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Sennheiser HD 600 Impressions Thread - Page 306

post #4576 of 17151
 
Originally Posted by wrightanswer@ear View Post
 

Sennheiser Service response to my question to them about the small silver sticker inside the left ear cup, which can be seen glinting (annoyingly to me) behind the grille:

 

"It sounds to me like that is one of our new holographic product ID tags which we began using recently to help customers identify real Sennheiser products opposed to counterfeit products. There should be no harm in removing the sticker if it bothers you, but just stick it inside your headphone case and keep it rather than throwing it away. You might end up wanting it in the future to prove the authenticity of your headphones".

 

That holographic sticker is on (the left cup of) my very recently acquired HD600 (which I bought from an authorized Senn dealer, RazorDogAudio), as well.  I don't think there's really ever been an issue with HD600 fakes.. but I'm glad Senn's including something like this as it does offer peace of mind.. especially if someone plans on reselling their HD6x0.

post #4577 of 17151
Meh.

1. I've never heard of a counterfeit HD600. If someone could produce headphones that sounded just like the HD600 for less, that would be wonderful.

2. Holographic stickers always amuse me. Let me get this straight: you're [I'm talking to Sennheiser here, not FlySweep] saying that someone produced headphones that in appearance and sound are indistinguishable from HD600s, but they can't produce a little holographic sticker?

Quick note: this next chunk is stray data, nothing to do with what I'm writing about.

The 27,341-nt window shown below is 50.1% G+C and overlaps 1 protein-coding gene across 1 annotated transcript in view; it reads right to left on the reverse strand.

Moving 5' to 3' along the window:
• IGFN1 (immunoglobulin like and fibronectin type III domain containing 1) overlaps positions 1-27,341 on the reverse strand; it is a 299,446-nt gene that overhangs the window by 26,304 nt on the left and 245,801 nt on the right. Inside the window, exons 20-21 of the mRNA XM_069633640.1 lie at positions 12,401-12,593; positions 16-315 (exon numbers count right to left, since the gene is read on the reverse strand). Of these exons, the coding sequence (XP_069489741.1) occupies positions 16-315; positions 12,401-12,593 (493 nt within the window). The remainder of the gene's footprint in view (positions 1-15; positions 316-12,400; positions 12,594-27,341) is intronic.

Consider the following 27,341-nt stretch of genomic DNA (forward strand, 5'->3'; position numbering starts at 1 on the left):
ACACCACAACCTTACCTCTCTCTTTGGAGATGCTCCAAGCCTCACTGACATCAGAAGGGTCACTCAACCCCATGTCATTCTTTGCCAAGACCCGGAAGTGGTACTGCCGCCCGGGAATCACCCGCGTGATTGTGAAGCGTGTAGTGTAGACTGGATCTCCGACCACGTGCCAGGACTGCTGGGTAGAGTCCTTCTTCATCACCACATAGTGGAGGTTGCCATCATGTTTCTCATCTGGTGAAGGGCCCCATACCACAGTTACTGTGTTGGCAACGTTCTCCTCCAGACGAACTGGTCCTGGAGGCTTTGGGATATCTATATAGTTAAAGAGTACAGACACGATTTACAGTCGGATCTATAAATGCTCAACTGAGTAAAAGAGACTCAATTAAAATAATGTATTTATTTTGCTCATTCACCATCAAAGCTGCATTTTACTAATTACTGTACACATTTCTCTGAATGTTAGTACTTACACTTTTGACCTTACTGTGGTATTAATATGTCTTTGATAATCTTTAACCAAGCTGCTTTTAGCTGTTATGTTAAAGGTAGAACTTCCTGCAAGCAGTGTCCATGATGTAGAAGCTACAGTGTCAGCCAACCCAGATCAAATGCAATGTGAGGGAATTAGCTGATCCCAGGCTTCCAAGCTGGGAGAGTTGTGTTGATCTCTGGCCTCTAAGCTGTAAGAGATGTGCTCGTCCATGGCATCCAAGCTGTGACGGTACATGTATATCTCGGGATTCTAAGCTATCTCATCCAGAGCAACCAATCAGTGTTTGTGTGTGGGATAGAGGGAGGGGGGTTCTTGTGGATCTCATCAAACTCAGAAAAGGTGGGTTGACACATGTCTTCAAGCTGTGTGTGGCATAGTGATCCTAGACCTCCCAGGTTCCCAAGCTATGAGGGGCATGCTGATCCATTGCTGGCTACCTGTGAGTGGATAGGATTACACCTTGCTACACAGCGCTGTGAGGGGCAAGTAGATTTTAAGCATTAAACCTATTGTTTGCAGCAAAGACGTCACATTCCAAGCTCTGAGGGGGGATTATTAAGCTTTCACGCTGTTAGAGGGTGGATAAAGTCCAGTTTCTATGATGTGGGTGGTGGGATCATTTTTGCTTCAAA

Please...where do you think those holographic stickers get made? How hard do you think it would be have copies made for pennies? Or how hard do you think it would be for someone to swipe a giant roll of those stickers from the same Chinese factory that makes those stickers for Sennheiser?

A lot of counterfeits of other goods aren't really counterfeits (in the sense of being inferior copies made by a 3rd party). Instead, Brand [X] contracts with Supplier [Y], to produce Widget [Z]. From 9am to 5pm (or whatever), Y produces Z for X. From 5pm to 9am (or whatever), Y produces extra Z, and sells it on the black market. The Z that gets made at midnight is indistinguishable from the Z that gets made at noon. (Another way of doing the same thing is that Y produces Z for X around the clock for a week, then ships all of the Z to X. But after the order ships, Y continues to manufacture extra Z for private resale.)
post #4578 of 17151

I'll have to look for one on mine.  I purchased from RazorDog also and am quite confident in their authenticity.

post #4579 of 17151

Well, if Sennheiser is going to the trouble of introducing a new step in its production runs to add stickers, there must be some issue with counterfeits that they've become aware of, even if we aren't.

post #4580 of 17151
One has to remember. If there are fakes out there, they wouldn't have to sound the same, just not terrible. How many people outside our little universe get to hear things before they buy? If some outsider found a pair of "650"s for less. They would scoop them up on name alone, and have no idea that they don't sound like they should. It's all in the name for some. Ala beats. Don't get so pissy about the stickers. I agree they should not be easily visible, but most people wouldn't care.